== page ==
If you show up at 8:45, these days, you’ll be there in time for a warm up, then jiu jitsu. After that, it’s a bit hodge-podge as Fran takes time dealing with different groups of people. He’ll either be dealing with you, or instructing the class, or dealing with someone else.
The most concrete thing is that roughly between 8 and 9:30am, there’s no-gi jiu jitsu. It’s no-gi year-round at this stage. Some people stick around and put the gi on for another session at 10 or so, and some others show up for gi at that point, but that’s where I lose interest (I lost interest when I realised most people like to pull guard and to use tricky things like “reverse de la worm”).
There are also evening classes at Pitbull Dojo (not run by Fran, but by other instructors I also liked). Generally they run from 7-9pm, and are either Jiu Jitsu or Muay Thai (kickboxing + knees / elbows). It seems to be no-gi for about four months a year, and gi for about eight months a year.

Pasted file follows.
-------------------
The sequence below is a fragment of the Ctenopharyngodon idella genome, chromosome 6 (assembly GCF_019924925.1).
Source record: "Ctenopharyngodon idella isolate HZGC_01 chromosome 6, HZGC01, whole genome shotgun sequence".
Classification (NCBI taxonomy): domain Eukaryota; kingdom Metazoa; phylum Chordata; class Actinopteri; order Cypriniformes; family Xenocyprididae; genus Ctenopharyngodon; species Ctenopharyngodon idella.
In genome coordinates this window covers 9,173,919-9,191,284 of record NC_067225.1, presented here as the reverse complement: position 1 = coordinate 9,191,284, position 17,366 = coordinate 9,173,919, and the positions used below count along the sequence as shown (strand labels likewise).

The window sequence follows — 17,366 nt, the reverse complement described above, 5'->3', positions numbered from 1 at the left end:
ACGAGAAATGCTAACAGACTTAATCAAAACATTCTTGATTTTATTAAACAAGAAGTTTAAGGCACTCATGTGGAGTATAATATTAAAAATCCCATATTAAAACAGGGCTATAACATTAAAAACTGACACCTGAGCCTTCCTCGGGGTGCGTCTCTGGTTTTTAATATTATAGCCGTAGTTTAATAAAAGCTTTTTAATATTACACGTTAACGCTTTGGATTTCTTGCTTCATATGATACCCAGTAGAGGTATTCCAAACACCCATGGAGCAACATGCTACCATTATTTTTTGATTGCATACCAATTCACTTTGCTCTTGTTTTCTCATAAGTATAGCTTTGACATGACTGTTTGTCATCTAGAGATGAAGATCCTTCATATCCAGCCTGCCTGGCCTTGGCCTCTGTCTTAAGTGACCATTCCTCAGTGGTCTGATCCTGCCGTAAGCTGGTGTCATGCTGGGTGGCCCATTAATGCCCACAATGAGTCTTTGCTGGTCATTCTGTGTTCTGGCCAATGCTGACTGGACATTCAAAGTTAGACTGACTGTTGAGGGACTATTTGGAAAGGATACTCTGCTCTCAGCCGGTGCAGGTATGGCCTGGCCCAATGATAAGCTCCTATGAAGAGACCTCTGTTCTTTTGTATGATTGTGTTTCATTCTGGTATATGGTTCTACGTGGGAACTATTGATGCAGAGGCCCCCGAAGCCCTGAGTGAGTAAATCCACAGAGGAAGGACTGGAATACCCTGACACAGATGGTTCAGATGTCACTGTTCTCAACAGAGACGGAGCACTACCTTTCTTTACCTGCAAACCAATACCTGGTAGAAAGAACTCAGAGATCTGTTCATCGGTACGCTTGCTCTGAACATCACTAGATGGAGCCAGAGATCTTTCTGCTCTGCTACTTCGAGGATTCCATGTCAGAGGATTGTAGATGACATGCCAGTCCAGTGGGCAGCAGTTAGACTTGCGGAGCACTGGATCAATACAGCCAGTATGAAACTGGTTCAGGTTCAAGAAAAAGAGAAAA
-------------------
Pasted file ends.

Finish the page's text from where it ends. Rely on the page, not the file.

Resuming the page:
Because small gyms regularly change their timetable, I’d get in touch to see what the current status is. But this is just to say that they have stuff both in the morning as well as in the evening.
This is Argentina. The language spoken at the gym is Spanish!
That said, the coaches speak English if need be. Some more than others, of course. They would have little trouble coaching you in English one-on-one. The challenges are that a) all the instruction and guidance in the class is in Spanish, and b) the students aren’t all able to speak English. Though some do excellently.